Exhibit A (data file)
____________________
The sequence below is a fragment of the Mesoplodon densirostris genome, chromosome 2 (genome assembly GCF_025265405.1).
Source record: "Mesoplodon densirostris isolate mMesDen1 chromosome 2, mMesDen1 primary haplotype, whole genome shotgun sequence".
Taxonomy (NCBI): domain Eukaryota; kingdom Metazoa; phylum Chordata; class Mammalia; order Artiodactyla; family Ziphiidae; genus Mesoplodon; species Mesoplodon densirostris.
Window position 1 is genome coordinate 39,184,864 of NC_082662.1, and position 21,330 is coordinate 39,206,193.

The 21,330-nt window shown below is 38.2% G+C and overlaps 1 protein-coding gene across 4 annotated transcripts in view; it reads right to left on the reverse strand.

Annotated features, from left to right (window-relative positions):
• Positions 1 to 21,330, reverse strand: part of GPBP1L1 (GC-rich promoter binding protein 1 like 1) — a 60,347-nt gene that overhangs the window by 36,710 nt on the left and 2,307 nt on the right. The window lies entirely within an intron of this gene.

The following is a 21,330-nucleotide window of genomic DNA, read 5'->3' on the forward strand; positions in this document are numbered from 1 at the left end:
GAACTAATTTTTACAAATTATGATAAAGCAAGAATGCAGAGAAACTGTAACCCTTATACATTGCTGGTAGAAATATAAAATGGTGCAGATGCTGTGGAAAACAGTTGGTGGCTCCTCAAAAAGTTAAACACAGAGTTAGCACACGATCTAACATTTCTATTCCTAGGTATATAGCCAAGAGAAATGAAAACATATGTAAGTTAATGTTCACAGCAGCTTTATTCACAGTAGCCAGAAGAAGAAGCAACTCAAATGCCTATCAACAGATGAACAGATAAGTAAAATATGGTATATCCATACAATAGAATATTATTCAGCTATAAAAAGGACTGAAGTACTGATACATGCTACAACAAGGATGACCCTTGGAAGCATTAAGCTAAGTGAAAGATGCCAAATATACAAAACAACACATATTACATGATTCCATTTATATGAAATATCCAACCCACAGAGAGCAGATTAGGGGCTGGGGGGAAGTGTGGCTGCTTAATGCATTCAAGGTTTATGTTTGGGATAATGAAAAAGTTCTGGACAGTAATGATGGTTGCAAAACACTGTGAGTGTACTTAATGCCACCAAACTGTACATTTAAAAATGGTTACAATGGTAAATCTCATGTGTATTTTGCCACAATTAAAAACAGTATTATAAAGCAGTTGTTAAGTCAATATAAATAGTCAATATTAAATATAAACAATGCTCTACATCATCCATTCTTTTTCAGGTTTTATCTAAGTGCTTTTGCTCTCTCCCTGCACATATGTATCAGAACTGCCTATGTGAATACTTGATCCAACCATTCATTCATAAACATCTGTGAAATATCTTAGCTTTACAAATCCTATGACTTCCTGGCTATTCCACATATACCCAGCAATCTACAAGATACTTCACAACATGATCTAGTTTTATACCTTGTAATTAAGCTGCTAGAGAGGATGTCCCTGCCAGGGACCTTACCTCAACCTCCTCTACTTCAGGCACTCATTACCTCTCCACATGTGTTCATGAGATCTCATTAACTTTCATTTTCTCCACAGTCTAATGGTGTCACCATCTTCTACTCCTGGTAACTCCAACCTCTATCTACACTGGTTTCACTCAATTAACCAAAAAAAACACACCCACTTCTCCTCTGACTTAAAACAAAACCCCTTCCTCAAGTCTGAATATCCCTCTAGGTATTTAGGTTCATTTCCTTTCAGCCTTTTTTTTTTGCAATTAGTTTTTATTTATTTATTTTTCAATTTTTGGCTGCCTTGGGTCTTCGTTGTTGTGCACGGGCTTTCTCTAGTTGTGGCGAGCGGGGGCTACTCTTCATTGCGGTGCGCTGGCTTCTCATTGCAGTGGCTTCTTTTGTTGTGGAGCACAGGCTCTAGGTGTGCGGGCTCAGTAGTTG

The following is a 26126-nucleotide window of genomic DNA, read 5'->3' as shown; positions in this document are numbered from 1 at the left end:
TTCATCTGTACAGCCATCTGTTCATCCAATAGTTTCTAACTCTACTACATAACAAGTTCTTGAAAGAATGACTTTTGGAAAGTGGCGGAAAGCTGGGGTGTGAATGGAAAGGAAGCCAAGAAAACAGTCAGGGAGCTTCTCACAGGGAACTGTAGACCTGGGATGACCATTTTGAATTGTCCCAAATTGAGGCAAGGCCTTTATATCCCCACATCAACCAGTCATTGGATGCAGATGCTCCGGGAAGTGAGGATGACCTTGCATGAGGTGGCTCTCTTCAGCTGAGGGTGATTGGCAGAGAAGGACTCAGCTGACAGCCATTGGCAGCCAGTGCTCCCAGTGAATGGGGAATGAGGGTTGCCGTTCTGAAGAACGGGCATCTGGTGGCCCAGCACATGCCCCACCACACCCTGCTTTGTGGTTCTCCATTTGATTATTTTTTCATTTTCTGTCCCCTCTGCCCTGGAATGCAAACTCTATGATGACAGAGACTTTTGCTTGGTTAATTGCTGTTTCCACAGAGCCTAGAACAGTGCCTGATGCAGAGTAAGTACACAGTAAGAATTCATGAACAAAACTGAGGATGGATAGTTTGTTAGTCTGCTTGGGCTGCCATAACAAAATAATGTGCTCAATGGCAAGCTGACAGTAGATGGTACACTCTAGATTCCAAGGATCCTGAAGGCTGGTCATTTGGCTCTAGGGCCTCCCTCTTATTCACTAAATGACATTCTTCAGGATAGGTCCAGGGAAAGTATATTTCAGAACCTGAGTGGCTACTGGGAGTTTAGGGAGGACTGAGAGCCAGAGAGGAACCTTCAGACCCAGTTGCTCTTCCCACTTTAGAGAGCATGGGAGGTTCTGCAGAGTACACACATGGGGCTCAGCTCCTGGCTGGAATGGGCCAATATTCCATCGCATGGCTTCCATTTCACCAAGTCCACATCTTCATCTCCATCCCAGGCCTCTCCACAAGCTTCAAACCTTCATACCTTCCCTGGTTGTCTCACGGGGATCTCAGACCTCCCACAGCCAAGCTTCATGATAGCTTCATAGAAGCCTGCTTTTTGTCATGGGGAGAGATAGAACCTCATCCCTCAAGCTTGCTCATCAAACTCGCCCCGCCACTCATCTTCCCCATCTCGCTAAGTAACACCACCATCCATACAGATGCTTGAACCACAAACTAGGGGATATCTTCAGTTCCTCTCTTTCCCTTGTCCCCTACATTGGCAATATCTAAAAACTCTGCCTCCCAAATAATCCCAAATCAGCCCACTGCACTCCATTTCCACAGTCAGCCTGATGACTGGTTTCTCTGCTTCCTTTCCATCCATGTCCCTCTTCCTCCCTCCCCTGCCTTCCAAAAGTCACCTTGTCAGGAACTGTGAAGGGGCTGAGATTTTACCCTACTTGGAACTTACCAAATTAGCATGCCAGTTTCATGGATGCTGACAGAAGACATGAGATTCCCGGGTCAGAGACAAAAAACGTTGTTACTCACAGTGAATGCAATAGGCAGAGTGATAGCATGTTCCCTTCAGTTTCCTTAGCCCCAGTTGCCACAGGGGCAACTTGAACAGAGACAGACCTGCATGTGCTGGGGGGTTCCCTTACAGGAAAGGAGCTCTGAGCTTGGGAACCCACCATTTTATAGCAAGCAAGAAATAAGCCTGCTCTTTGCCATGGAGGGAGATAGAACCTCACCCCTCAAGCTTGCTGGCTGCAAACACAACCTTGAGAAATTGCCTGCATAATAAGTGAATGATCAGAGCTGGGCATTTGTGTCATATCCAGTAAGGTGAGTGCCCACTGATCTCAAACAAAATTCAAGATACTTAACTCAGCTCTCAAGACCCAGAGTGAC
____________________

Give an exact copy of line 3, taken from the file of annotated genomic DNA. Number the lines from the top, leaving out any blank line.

Taxonomy (NCBI): domain Eukaryota; kingdom Metazoa; phylum Chordata; class Mammalia; order Artiodactyla; family Ziphiidae; genus Mesoplodon; species Mesoplodon densirostris.